I know you're not a fan of ArbCom, after your bans, but you need to think a bit pragmatically. Your support for this proposition places you squarely in the side of pseudoscience lovers. Take a look at who's supporting this. You now are on the same side as A1candidate! You really need to watch the company you keep. -- Brangifer (talk) 22:16, 1 December 2013 (UTC)
  • When arbcom tried to rule on the use of Category:Pseudoscience, they were inappropriately making content decisions and there have been some clarifications by arbitrators since then that the opinion of Fred Bauder does not need to be taken as gospel. I simply and plainly disagree with your contention that this proposal raises any bar at all. As far as I can tell, we have a lot of "qualified/reputable scientists" who are identifying those items currently listed, though I agree the "journals" are red herrings completely. If the proposer has an ulterior motive to remove items on this list simply by changing its name, that's his own problem. The name "list of pseudosciences" does not immediately mean we have to change the inclusion criteria. jps (talk) 11:48, 2 December 2013 (UTC)
  • Support - The current title is too long and needlessly introduces unencyclopedic vagueness with "topics characterized as" (Does the list deal with "topics" or does it deal with disciplines that have been presented as science and thus been labeled pseudoscience? Characterized by whom?). The lead section already makes clear the fairly obvious criteria that the list members have been so labeled. Astynax 17:56, 30 November 2013 (UTC)
  • Titles dictate content and must be accurate, and it must harmonize with the lead. The title is long, but there are many more that are just as long and work just fine. The references state who is characterizing what. Your reasons aren't good enough to justify destabilizing this article, or, as Steve Baker wishes to do, is to delete it entirely. See my comment below where I provide the diff where he said it. -- Brangifer (talk) 07:04, 1 December 2013 (UTC)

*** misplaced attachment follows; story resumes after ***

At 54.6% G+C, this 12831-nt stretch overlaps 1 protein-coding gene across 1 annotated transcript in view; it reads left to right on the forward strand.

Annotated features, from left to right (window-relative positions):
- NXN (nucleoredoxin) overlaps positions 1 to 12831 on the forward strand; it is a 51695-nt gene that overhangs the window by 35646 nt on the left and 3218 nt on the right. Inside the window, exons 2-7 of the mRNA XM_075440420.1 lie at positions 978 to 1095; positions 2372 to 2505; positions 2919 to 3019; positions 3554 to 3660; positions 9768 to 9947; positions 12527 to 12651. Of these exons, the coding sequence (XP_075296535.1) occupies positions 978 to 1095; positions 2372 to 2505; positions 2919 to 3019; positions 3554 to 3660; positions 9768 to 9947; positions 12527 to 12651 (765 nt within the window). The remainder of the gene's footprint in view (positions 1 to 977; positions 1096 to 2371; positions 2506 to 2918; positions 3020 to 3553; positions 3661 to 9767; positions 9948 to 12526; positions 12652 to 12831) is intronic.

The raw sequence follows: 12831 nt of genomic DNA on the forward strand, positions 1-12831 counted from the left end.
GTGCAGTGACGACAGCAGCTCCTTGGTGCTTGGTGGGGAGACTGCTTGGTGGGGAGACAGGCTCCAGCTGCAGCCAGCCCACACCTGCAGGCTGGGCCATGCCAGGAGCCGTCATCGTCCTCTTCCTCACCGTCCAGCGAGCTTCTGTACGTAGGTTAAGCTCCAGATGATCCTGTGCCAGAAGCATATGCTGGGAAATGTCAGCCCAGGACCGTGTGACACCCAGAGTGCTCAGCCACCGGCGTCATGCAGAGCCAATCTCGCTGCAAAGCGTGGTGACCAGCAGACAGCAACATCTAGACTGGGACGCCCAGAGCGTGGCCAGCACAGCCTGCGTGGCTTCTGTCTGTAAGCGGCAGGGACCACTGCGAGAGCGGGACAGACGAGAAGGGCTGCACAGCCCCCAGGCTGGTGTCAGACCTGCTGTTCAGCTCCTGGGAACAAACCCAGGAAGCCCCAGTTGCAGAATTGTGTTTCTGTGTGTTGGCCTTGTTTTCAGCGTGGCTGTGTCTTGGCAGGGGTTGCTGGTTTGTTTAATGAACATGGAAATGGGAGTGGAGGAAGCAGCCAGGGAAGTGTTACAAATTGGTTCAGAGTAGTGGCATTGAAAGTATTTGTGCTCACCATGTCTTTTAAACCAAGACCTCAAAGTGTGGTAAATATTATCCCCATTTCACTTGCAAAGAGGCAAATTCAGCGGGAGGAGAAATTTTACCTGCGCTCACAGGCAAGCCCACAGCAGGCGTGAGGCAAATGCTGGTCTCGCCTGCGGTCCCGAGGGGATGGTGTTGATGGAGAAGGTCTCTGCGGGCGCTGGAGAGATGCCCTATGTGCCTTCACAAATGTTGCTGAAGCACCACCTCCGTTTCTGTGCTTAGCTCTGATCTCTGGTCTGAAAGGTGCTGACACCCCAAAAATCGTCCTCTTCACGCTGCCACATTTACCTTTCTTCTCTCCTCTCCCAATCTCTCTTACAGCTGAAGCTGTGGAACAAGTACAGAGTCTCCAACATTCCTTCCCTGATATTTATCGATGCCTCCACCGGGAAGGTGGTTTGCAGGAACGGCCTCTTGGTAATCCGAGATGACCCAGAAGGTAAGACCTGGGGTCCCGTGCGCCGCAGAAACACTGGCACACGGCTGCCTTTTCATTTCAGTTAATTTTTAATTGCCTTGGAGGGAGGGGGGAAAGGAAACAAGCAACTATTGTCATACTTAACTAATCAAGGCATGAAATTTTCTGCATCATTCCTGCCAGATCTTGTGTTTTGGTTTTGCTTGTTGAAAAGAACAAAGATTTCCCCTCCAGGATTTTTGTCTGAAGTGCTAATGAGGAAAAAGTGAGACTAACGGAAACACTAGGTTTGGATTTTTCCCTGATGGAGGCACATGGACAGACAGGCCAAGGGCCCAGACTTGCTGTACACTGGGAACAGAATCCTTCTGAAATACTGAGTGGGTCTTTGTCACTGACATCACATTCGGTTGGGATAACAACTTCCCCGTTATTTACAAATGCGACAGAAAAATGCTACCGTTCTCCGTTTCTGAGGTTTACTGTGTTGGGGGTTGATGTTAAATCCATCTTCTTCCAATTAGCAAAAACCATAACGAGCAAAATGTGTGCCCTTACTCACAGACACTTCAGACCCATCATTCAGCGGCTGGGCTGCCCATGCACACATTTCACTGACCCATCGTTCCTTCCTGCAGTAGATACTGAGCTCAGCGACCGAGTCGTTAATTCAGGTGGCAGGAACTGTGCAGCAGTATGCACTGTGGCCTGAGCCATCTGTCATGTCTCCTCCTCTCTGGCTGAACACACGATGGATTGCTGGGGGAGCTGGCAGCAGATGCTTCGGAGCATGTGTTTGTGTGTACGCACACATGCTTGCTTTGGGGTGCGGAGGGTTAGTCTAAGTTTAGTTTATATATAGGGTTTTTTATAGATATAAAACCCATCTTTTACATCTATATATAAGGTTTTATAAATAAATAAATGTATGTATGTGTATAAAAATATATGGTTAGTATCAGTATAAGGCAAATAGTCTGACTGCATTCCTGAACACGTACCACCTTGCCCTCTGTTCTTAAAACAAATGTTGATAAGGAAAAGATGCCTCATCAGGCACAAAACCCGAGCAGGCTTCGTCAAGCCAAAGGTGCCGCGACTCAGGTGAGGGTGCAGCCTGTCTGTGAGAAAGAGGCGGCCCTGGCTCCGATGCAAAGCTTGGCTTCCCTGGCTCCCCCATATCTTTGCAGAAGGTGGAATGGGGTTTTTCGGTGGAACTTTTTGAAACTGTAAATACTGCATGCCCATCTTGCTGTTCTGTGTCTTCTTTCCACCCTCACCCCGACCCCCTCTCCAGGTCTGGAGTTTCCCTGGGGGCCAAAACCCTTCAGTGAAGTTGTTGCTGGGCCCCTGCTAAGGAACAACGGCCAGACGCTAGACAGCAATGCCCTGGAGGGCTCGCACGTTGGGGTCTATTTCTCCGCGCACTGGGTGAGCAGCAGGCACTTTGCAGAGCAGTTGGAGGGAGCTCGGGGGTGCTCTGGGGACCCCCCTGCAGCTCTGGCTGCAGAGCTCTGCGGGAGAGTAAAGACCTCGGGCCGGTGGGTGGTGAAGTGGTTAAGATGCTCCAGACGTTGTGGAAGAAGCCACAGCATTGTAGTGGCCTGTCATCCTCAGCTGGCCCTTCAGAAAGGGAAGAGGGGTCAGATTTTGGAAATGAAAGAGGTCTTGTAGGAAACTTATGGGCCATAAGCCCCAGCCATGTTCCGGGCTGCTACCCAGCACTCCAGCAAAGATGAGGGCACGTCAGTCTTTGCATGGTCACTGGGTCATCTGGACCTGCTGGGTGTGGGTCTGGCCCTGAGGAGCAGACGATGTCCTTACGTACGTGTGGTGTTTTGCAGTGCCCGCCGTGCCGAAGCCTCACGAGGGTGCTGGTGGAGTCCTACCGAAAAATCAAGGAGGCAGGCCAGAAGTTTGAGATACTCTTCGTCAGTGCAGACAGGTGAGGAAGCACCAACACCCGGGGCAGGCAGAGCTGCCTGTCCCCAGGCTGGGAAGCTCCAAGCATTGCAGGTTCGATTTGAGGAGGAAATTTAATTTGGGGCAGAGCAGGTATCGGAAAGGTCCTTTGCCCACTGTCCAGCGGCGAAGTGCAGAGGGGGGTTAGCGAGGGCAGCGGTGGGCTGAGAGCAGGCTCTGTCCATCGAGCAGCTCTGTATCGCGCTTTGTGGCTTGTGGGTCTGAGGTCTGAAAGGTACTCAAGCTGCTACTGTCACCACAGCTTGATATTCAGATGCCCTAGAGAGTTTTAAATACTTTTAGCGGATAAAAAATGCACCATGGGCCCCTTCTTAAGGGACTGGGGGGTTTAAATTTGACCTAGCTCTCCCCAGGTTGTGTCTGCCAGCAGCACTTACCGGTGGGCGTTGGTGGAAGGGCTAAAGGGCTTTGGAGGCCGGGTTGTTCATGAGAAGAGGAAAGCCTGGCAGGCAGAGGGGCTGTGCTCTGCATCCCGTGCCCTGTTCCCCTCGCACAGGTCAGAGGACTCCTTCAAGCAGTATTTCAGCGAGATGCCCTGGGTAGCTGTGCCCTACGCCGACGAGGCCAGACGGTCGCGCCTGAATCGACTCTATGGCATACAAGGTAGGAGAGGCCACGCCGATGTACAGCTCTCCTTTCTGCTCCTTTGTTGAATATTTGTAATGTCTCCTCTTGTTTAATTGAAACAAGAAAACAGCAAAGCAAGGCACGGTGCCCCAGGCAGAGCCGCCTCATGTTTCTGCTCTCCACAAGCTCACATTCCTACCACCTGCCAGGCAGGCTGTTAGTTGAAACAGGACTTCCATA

• Oppose (changed my vote) Support - Support as long as people aren't planning to swing a big axe on the existing content.SbmeirowTalk • 06:03, 1 December 2013 (UTC)
  • Unfortunately Steve Baker wants to get rid of this list entirely. He wants to replace it with a list where editors will be forced to settle the demarcation problem in a final manner for each entry, and the edit warring will be even worse than now. It would only, because of our ArbCom decision, be allowed to contain items from groups 1 & 2. We now include items from group 3. Those would all be axed. All content using scientific skeptical sources would also be removed because many of these sources are allowed by WP:FRINGE and parity. Those sources could no longer be used.
    We're looking at a major deletion of content and sources. This will leave a big hole in our coverage of the subject, and we will fail to fulfill our obligation as Wikipedians, to document the "sum total of human knowledge." That happens to also include characterizations as pseudoscience made in many RS which won't be allowed anymore.
    Lovers of the fringe, pseudoscience, quackery, and health fraud will vote for Steve Baker to be their patron saint, because he has done what they have tried but failed to do. -- Brangifer (talk) 06:59, 1 December 2013 (UTC)